Claims have emerged that a joint operation between US and UK intelligence agencies breached the internet network of the world's largest SIM card manufacturer, Gemalto, to steal encryption keys for millions of subscribers.

The Subscriber Identity Module (SIM) was once the only non-volatile storage enjoyed by mobile phones, but even in these days of handsets with multi-gigabyte flash modules the SIM serves an important purpose. Each card is encoded with two unique codes, the Integrated Circuit Card Identifier (ICCID) and International Mobile Subscriber Identity (IMSI). Together, these codes uniquely identify a mobile account and SIM, while each SIM also holds a unique 128-bit authentication key, supposedly protected from extraction by SIM card readers for security, which is used to authenticate with the network and perform encryption.

While documents released by whistleblower Edward Snowden over the last year have shown that US and UK intelligence agencies work hand-in-hand with telecommunications providers to monitor traffic, Snowden's latest leak suggests that they take a more active role as well. According to documents supplied by Snowden to The Intercept, agencies from the US and UK formed a joint Mobile Handset Exploitation Team (MHET) which in 2010 and 2011 broke into the network of Gemalto, the world's biggest manufacturer of SIM cards, in order to steal the authentication keys. With those keys, the services can eavesdrop on ongoing conversations, capture data traffic, and decrypt already-captured traffic, all without having to apply for a court order or even give the mobile network warning of what is happening.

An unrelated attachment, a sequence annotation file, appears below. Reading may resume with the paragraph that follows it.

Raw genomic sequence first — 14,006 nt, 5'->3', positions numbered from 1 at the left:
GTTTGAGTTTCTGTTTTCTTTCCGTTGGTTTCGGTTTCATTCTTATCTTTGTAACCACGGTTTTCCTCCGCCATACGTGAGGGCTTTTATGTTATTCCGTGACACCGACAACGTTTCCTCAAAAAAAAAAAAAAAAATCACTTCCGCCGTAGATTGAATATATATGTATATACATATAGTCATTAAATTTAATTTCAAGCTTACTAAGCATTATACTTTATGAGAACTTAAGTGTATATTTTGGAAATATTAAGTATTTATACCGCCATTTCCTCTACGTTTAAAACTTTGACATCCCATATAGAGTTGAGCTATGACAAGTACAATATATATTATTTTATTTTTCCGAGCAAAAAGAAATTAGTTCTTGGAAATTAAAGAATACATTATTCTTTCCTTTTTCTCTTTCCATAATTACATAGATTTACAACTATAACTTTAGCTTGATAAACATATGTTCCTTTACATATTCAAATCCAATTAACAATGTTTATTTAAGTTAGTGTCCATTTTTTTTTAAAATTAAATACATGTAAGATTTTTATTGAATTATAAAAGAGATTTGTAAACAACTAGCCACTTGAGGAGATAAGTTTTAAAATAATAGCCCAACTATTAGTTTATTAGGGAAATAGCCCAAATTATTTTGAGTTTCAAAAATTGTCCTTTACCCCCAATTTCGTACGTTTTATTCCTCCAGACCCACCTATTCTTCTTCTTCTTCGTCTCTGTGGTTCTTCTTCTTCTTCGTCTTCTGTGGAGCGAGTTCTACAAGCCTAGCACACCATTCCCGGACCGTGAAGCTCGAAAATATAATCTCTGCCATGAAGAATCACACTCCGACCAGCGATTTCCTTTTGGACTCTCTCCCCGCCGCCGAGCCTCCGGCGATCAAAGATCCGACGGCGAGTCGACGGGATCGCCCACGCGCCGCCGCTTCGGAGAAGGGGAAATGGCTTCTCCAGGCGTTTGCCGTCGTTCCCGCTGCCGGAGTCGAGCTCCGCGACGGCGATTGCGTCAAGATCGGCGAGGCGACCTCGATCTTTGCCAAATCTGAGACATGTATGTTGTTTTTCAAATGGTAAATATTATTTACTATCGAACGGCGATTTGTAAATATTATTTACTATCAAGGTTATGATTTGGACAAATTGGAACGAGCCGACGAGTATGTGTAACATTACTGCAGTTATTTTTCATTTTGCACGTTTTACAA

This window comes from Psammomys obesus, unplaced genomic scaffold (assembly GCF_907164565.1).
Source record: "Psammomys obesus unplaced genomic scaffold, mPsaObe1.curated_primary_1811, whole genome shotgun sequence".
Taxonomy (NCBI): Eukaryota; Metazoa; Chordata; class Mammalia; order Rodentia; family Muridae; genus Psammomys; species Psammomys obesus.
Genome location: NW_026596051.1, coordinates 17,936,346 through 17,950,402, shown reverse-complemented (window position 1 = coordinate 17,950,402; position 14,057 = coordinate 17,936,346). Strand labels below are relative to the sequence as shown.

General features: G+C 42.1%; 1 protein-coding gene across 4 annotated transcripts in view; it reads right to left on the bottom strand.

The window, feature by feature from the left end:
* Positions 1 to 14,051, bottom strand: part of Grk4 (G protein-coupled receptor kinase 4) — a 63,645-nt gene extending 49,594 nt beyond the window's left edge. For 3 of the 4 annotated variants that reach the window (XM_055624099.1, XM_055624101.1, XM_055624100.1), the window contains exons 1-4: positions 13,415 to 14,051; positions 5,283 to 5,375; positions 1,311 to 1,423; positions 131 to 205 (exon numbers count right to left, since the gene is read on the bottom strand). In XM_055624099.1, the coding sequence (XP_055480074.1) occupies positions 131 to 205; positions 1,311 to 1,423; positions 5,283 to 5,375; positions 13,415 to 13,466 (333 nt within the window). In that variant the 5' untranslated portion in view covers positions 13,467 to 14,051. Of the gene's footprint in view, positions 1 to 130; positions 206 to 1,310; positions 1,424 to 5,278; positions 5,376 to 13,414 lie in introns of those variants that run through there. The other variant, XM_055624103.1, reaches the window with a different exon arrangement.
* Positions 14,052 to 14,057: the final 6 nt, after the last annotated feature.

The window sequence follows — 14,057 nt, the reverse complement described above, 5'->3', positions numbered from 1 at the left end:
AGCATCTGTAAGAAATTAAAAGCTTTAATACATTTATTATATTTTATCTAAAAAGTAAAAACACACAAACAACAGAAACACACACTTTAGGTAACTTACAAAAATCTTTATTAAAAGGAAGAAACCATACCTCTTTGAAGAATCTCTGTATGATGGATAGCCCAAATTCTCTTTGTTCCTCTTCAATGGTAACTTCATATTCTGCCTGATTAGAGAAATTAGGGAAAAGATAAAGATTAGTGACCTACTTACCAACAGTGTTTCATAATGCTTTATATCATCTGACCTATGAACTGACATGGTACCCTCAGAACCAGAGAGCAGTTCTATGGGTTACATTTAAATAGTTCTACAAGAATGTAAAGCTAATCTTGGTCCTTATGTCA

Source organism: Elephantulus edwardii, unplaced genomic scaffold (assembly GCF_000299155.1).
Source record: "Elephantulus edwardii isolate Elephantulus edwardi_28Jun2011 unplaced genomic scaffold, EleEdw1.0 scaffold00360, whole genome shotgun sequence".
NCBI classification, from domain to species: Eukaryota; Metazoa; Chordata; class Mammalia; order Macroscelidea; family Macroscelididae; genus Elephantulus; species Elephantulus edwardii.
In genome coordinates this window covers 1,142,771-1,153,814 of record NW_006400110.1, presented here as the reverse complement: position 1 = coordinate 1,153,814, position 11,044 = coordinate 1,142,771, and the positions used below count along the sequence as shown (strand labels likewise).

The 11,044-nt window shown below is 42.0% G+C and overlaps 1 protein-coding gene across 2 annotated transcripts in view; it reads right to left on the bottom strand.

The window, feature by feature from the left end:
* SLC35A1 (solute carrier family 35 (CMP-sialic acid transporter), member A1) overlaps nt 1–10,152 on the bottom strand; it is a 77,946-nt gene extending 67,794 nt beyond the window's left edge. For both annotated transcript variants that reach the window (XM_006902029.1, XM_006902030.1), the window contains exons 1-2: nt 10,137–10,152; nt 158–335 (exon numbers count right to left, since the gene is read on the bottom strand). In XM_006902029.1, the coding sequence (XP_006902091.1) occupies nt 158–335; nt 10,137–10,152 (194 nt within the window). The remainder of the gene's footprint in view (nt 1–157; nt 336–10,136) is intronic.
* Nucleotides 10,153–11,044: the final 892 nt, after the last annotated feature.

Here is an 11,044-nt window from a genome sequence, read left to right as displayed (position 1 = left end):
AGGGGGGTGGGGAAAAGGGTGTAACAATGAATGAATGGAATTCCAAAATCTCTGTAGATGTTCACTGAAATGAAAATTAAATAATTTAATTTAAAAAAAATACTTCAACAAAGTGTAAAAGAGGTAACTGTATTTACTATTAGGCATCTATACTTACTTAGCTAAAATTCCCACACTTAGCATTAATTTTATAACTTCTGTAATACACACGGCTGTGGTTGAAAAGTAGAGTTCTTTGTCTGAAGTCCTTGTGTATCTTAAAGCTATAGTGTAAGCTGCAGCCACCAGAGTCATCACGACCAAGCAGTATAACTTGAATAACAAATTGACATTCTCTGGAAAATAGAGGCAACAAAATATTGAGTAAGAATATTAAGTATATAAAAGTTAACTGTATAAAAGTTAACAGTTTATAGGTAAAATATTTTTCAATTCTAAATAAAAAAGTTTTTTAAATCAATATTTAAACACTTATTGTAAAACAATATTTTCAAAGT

Gemalto, for its part, has indicated that it is investigating the matter. 'A publication reported yesterday that in 2010 and 2011 a joint unit composed of operatives from the British GCHQ and the American NSA hacked SIM card encryption keys engraved in Gemalto and possibly other SIM vendors' cards,' the company's statement to press, issued this morning, reads. 'The publication indicates the target was not Gemalto per se - it was an attempt to try and cast the widest net possible to reach as many mobile phones as possible, with the aim to monitor mobile communications without mobile network operators and users consent. We cannot at this early stage verify the findings of the publication and had no prior knowledge that these agencies were conducting this operation.

'Gemalto, the world leader in digital security, is especially vigilant against malicious hackers, and has detected, logged and mitigated many types of attempts over the years. At present we cannot prove a link between those past attempts and what was reported yesterday,
' the company's statement continues. 'We take this publication very seriously and will devote all resources necessary to fully investigate and understand the scope of such sophisticated techniques.'

Neither the GCHQ nor the NSA have commented on the publication's claims.
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